1. Tableau Business Intelligence

Internal Rate of Return (IRR)

Discussion in 'Quản trị doanh nghiệp' started by tableau, Sep 13, 2017.

  1. tableau

    tableau Well-Known Member

    Internal rate of return (IRR) is the minimum discount rate that management uses to identify what capital investments or future projects will yield an acceptable return and be worth pursuing. The IRR for a specific project is the rate that equates the net present value of future cash flows from the project to zero. In other words, if we computed the present value of future cash flows from a potential project using the internal rate as the discount rate and subtracted out the original investment, our net present value of the project would be zero.

    Definition – What is the Internal Rate of Return Ratio?
    This sounds a little confusing at first, but it’s pretty simple. Think of it in terms of capital investing like the company’s management would. They want to calculate what percentage return is required to break even on an investment adjusted for the time value of money. You can think of the internal rate of return as the interest percentage that company has to achieve in order to break even on its investment in new capital. Since management wants to do better than break even, they consider this the minimum acceptable return on an investment.

    The IRR formula is calculated by equating the sum of the present value of future cash flow less the initial investment to zero. Since we are dealing with an unknown variable, this is a bit of an algebraic equation. Here’s what it looks like:


    As you can see, the only variable in the internal rate of return equation that management won’t know is the IRR. They will know how much capital is required to start the project and they will have a reasonable estimate of the future income of the investment. This means we will have solve for the discount rate that will make the NPV equal to zero.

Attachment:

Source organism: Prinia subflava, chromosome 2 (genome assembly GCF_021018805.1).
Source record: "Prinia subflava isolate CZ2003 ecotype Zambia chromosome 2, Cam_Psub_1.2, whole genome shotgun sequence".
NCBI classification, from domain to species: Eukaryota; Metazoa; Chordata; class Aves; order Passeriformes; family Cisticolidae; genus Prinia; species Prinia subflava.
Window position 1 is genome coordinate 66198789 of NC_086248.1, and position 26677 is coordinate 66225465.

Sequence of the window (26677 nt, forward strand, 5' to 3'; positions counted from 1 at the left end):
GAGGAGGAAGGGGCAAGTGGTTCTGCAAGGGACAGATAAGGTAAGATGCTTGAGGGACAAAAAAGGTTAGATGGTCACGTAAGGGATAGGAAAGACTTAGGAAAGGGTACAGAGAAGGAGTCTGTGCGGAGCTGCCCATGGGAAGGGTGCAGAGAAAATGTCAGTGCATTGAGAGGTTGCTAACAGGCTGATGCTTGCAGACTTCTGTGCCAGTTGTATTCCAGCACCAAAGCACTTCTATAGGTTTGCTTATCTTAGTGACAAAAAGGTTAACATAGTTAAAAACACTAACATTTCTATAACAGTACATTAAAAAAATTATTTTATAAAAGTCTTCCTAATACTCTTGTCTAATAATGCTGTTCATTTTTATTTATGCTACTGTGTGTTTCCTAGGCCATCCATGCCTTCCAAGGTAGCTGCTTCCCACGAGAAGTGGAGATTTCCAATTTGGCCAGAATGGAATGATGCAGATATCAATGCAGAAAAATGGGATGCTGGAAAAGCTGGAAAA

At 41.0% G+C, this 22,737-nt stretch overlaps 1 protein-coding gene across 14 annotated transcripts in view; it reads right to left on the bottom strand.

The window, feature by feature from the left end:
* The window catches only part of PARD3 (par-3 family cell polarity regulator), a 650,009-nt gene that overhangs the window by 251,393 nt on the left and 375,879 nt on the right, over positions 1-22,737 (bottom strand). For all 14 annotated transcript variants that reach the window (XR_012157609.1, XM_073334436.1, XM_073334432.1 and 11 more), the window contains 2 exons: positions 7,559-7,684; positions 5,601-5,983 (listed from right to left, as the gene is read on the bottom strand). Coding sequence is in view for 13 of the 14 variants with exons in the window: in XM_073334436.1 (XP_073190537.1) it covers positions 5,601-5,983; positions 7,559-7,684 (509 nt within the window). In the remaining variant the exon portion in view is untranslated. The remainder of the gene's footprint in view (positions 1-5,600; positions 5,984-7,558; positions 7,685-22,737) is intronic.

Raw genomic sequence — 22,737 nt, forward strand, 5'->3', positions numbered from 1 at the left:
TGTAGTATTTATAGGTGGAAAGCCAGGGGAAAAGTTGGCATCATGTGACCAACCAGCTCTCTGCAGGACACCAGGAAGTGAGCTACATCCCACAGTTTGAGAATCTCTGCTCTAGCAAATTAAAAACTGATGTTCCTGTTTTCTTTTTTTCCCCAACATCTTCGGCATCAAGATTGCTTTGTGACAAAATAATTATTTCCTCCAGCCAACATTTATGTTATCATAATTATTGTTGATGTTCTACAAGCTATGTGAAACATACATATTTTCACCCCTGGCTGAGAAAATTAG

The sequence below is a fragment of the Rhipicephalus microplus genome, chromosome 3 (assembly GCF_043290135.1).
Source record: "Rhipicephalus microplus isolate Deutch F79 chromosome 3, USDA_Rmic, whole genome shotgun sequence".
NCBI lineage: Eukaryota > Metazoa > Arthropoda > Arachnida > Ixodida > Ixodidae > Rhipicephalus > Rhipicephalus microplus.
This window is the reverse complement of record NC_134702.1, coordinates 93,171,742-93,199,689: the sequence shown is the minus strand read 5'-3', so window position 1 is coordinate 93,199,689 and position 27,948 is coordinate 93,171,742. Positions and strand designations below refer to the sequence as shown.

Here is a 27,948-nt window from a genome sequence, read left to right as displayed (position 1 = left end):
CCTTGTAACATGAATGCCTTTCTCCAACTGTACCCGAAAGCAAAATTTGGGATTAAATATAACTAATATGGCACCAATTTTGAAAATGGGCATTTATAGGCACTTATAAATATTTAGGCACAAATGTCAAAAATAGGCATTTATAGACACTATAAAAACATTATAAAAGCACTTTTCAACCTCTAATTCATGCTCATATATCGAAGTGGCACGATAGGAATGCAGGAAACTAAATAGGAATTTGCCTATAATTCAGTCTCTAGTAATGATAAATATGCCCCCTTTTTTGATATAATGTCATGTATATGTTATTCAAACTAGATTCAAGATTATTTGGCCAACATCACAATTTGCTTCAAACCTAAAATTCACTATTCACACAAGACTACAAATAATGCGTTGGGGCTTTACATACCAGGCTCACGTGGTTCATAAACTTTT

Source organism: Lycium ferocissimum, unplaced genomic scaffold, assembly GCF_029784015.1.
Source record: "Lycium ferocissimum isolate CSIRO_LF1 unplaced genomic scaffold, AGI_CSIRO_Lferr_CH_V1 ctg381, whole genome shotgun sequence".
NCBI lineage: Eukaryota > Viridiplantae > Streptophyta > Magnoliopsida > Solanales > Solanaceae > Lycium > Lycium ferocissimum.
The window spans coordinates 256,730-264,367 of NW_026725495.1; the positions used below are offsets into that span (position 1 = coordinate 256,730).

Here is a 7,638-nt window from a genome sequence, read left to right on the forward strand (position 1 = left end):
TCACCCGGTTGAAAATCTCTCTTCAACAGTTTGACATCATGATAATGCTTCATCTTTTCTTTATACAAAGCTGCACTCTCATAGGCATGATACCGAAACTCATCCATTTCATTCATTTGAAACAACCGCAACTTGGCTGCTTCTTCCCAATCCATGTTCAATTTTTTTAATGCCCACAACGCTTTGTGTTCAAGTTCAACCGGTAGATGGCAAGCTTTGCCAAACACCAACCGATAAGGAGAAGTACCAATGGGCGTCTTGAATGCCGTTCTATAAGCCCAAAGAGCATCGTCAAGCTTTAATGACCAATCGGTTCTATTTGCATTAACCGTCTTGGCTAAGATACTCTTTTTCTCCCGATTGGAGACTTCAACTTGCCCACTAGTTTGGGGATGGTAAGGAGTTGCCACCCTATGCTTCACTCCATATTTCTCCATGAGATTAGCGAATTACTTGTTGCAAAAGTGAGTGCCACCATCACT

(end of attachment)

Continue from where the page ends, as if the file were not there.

It might be easier to look at an example than to keep explaining it. Let’s look at Tom’s Machine Shop. Tom is considering purchasing a new machine, but he is unsure if it’s the best use of company funds at this point in time. With the new $100,000 machine, Tom will be able to take on a new order that will pay $20,000, $30,000, $40,000, and $40,000 in revenue.

    Let’s calculate Tom’s minimum rate. Since it’s difficult to isolate the discount rate unless you use an excel IRR caclulator. You can start with an approximate rate and adjust from there. Let’s start with 8 percent.


    As you can see, our ending NPV is not equal to zero. Since it’s a positive number, we need to increase the estimated internal rate. Let’s increase it to 10 percent and recalculate.


    As you can see, Tom’s internal return rate on this project is 10 percent. He can compare this to other investing opportunities to see if it makes sense to spend $100,000 on this piece of equipment or investment the money in another venture.

    Remember, IRR is the rate at which the net present value of the costs of an investment equals the net present value of the expected future revenues of the investment. Management can use this return rate to compare other investments and decide what capital projects should be funded and what ones should be scrapped.

    Going back to our machine shop example, assume Tom could purchase three different pieces of machinery. Each would be used for a slightly different job that brought in slightly different amounts of cash flow. Tom can calculate the internal rate of return on each machine and compare them all. The one with the highest IRR would be the best investment.

    Since this is an investment calculation, the concept can also be applied to any other investment. For instance, Tom can compare the return rates of investing the company’s money in the stock market or new equipment. Now obviously the expected future cash flows aren’t always equal to the actual cash received in the future, but this represents a starting point for management to base their purchase and investment decisions on.
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